Australian dollar ($)
Budget: Less than $130
- Dorm beds or camping: $20–40
- Cheap meals: $15–20
- Local live music: $10–20
- DIY walking tour: free
- Hotel room: $130–250
- Breakfast at a quality cafe: $20–30
- Tapas and a couple of cocktails: $80–120
- A live major gig: $70–120
Top End: More than $300
- Hotel room or luxury guesthouse: $250–400
- The top restaurant in town: $150–250
- Tickets to an event or theatre show: $120–250
Haggling is not common in Melbourne or Victoria.
ATMs can be found in most towns, and credit cards are widely accepted.
ATMs & Eftpos
Most bank branches have 24-hour ATMs and will accept debit cards linked to international network systems such as Cirrus, Maestro, Visa and MasterCard. Most banks charge a fee (around $2 or 3%) for the privilege of using their ATM if you don’t have an account with them.
Almost all retail outlets have Eftpos, which allows you to pay for purchases electronically without a fee.
The Australian dollar is made up of 100 cents. There are 5¢, 10¢, 20¢, 50¢, $1 and $2 coins, and $5, $10, $20, $50 and $100 notes.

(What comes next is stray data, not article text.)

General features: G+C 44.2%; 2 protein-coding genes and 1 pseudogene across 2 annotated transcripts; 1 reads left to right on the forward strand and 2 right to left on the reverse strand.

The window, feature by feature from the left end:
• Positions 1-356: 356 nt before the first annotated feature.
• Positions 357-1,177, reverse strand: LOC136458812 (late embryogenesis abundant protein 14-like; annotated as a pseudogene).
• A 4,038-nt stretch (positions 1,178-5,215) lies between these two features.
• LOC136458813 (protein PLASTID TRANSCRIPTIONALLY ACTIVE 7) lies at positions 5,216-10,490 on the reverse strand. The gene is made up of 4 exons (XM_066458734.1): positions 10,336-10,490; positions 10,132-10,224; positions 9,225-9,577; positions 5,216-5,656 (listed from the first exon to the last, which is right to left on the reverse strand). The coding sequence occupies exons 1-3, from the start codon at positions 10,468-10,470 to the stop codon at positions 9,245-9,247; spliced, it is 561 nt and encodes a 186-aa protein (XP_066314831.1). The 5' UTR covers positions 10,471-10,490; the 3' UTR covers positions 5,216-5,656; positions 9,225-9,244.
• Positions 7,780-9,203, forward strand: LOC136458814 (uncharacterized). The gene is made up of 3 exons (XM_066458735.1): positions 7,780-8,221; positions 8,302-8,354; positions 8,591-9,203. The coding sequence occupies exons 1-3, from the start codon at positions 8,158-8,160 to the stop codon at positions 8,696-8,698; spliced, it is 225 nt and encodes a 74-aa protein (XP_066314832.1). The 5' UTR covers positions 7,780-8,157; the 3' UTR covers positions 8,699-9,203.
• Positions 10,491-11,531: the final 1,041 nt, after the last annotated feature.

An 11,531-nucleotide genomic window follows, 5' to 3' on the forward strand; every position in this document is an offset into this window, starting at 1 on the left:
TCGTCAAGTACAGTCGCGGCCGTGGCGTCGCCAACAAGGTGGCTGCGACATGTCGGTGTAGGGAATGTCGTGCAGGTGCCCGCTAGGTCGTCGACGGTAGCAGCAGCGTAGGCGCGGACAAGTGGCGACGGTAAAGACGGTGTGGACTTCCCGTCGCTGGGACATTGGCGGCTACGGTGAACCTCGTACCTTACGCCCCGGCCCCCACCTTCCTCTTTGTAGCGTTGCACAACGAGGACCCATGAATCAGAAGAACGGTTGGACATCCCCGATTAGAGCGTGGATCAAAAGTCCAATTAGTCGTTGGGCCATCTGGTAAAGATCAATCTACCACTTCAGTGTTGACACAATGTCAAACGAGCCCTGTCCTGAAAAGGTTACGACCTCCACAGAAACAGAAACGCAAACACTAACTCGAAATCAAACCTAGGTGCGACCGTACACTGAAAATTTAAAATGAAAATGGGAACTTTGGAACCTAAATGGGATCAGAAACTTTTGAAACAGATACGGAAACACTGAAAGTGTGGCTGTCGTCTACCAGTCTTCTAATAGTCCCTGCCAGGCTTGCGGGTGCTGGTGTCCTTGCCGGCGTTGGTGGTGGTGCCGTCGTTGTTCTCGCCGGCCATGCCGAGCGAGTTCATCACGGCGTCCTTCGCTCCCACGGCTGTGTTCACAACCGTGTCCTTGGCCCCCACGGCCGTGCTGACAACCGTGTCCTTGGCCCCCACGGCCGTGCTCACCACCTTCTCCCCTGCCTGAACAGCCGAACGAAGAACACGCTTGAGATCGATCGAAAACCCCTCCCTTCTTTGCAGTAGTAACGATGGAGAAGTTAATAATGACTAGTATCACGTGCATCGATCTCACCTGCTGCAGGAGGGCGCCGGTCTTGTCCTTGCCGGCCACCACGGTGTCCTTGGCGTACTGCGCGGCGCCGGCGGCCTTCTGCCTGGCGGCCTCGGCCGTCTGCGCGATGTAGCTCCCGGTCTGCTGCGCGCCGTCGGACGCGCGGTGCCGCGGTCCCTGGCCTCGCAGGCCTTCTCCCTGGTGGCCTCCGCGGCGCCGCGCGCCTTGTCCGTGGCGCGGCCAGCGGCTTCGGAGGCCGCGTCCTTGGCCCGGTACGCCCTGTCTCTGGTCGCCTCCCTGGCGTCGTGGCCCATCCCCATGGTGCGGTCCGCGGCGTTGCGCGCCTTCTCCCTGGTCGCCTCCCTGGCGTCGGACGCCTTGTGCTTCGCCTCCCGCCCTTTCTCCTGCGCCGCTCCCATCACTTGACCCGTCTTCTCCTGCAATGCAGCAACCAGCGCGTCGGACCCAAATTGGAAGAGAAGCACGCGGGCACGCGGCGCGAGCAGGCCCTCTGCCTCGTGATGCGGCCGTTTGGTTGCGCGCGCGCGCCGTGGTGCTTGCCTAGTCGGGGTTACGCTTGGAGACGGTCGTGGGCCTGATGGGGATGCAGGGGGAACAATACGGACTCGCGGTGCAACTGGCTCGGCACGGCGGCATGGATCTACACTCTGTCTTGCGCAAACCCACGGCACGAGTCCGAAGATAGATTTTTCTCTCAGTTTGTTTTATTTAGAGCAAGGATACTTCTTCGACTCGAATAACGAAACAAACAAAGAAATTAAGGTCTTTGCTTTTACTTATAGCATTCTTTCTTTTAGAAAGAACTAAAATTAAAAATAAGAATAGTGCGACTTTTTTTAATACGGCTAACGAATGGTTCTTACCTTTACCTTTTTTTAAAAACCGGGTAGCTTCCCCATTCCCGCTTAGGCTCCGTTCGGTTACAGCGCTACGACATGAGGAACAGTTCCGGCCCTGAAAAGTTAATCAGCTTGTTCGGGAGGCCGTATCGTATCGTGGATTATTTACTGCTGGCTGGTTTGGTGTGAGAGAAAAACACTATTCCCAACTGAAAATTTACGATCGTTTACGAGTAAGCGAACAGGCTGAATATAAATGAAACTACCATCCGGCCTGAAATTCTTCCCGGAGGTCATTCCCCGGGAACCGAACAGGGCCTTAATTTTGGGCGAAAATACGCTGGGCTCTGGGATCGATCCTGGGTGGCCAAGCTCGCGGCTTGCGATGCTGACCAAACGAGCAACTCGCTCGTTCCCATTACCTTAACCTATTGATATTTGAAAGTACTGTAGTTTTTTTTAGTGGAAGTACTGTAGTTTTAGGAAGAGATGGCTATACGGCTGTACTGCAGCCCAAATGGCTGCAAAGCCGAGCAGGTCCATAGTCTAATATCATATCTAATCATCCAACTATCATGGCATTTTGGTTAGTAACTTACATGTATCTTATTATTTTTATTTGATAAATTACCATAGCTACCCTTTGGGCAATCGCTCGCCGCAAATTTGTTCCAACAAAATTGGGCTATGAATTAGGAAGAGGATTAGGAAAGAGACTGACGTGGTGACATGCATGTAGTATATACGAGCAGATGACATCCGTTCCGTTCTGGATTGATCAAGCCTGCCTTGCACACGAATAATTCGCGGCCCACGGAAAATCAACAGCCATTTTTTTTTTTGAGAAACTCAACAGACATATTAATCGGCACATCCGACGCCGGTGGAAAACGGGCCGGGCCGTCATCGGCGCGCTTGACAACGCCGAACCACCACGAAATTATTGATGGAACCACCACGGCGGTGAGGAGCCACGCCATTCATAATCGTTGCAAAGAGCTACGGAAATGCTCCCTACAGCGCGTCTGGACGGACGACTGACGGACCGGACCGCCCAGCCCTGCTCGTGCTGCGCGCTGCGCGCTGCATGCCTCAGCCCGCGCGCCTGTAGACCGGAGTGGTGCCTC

Change foreign currency at most larger banks or foreign-exchange booths in the city and at Melbourne Airport’s international terminal. Most large hotels will also change currency (or travellers cheques) for guests, but the rate might not be as good as from other outlets.
The most commonly accepted credit cards are Visa and MasterCard, and to a lesser extent American Express and Diners Club.
For current exchange rates, see www.xe.com.
Tipping isn’t obligatory in Australia and you'll rarely be made to feel uncomfortable if you don't do so. That said, tips are always appreciated, especially where the service has been notable, in which case 5% to 10% is ample in restaurants. For hotel porters, $5 should suffice. Tipping is less common in regional or country towns in Victoria, although a little rounding up never goes astray.